"Everything. I guess." answered Mr. Anderson.

Tom looked to the motor, saw that it was in working order, and shoved over the lever of the gas machine to begin the generating of the lifting vapor. To his surprise there was no corresponding hiss that told of the gas rushing into the bag.

"That's odd," he remarked. "Ned, see if anything is wrong with that machine. I'll pull the lever again."

The bank clerk stood beside the apparatus, while Tom worked the handle, but whatever was the matter with it was too intricate or complicated for Ned to solve.

"I can't see what ails it," he called to his chum. "You better have a peep."

"All right, I'll look if you work the handle."

The passengers on the airship, which now rested in a little clearing in the dense jungle, gathered at the engine room door, looking at Tom and Ned as they worked over the machine.

"Bless my pulley wheel!" exclaimed Mr. Damon "I hope nothing has gone wrong."

"Well something has!" declared the young inventor in a muffled voice, for he was down on his hands and knees peering under the gas apparatus. "One of the compression cylinders has cracked," he added dubiously. "It must have snapped when we landed this last time. I came down too heavily."

"What does that mean?" asked Mr. Durban, who did not know much about machinery.

"It means that I've got to put a new cylinder in," went on Tom. "It's quite a job, too, but we can't make gas without it!"

"Well, can't you do it just as well up in the air as down here?" asked Mr. Durban. "Make an ascension, Tom, and do the repairs up above, where we've got good air, and where--"

He paused suddenly, and seemed to be listening.

"What is it?" asked the young inventor quickly. There was no need to answer, for, from the jungle without, came the dull booming of the war drums of some natives.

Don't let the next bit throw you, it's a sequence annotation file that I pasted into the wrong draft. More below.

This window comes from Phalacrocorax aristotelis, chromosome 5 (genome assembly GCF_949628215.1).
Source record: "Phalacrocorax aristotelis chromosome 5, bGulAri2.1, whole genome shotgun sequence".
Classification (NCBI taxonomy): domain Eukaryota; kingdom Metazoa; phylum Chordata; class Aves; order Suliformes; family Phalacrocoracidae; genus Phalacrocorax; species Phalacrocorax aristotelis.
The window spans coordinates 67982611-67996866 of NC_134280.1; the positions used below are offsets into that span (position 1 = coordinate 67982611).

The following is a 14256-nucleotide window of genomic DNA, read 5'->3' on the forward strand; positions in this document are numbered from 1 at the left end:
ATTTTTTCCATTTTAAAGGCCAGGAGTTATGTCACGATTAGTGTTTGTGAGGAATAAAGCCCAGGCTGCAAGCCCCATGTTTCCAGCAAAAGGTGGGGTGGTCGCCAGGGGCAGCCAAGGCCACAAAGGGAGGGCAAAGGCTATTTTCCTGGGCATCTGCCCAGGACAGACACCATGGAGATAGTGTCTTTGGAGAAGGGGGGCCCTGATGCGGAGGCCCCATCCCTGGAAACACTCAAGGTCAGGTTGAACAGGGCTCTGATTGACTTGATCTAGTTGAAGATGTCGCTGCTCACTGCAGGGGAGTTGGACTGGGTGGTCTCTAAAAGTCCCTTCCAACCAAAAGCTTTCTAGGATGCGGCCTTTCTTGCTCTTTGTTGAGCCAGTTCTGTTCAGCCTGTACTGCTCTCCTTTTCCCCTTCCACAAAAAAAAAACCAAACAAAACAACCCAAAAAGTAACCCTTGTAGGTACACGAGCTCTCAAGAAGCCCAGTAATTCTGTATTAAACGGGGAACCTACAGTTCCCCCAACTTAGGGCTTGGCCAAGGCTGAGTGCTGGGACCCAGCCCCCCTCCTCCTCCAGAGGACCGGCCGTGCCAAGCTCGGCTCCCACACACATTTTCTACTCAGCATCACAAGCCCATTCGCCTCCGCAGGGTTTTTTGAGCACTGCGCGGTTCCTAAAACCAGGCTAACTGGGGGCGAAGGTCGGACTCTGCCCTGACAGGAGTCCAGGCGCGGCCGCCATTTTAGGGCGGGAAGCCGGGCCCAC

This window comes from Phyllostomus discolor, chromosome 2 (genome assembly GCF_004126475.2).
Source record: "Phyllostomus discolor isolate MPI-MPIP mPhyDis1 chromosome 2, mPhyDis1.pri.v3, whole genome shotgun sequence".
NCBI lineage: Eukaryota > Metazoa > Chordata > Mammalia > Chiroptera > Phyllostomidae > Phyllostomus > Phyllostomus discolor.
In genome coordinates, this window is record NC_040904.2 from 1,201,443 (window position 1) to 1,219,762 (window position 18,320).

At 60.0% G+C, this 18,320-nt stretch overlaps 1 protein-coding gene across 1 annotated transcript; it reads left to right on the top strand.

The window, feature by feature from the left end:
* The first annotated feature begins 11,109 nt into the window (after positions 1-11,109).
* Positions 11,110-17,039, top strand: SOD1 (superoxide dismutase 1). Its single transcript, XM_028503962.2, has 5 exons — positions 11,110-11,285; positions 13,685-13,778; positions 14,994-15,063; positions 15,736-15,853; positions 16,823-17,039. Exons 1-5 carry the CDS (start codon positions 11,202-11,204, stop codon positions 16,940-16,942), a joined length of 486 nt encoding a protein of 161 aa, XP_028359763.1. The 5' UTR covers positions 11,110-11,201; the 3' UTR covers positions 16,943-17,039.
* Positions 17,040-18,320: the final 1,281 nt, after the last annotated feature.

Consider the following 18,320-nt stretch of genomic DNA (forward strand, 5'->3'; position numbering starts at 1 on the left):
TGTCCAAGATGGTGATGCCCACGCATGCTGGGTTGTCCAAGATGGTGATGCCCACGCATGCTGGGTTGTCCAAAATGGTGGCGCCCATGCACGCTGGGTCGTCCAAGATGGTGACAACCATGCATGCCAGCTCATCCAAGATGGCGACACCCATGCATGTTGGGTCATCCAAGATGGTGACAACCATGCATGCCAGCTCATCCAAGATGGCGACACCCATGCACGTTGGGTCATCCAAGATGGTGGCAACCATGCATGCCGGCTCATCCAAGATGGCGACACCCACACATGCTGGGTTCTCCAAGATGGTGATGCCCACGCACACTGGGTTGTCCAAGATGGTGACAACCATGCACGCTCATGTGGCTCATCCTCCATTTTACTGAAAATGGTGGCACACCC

"That's what I was afraid of!" cried the old elephant hunter, catching up his gun. "Some black scout has seen us and is summoning his tribesmen. Hurry, Tom, send up the ship, and we'll take care of the savages."

"But I CAN'T send her up!" cried Tom.

"You can't? Why not?"

"Because the gas machine won't work until I put in a new cylinder, and that will take at least a half a day."

"Go up as an aeroplane then!" cried Mr. Damon. "Bless my monkey wrench, Tom, you've often done it before."

For answer Tom waved his hand toward the thick jungle all about them.

"We haven't room to get a running start of ten feet." he said, "and without a start the airship can never rise as a mere aeroplane. The only way we can get up from the jungle is like a balloon, and without the gas--"

He paused significantly. The sound of the war drums became louder, and to it was added a weird singing chant.

"The natives!" cried Mr. Anderson. "They're coming right this way! We must fight them off if they attack us!"

"Where's the electric rifle?" asked Ned. "Get that out, Tom!"

"Wait!" suggested Mr. Durban. "This is serious! It looks as if they were going to attack us, and they have us at a disadvantage. Our only safety is in flight, but as Tom says we can't go up until the gas machine is fixed, he will have to attend to that part of it while we keep off the black men. Tom, we can't spare you to fight this time! You repair the ship as soon as you can, and we'll guard her from the natives. And you've got to work lively!"

"I will!" cried the young inventor. "It's luck we have a spare cylinder!"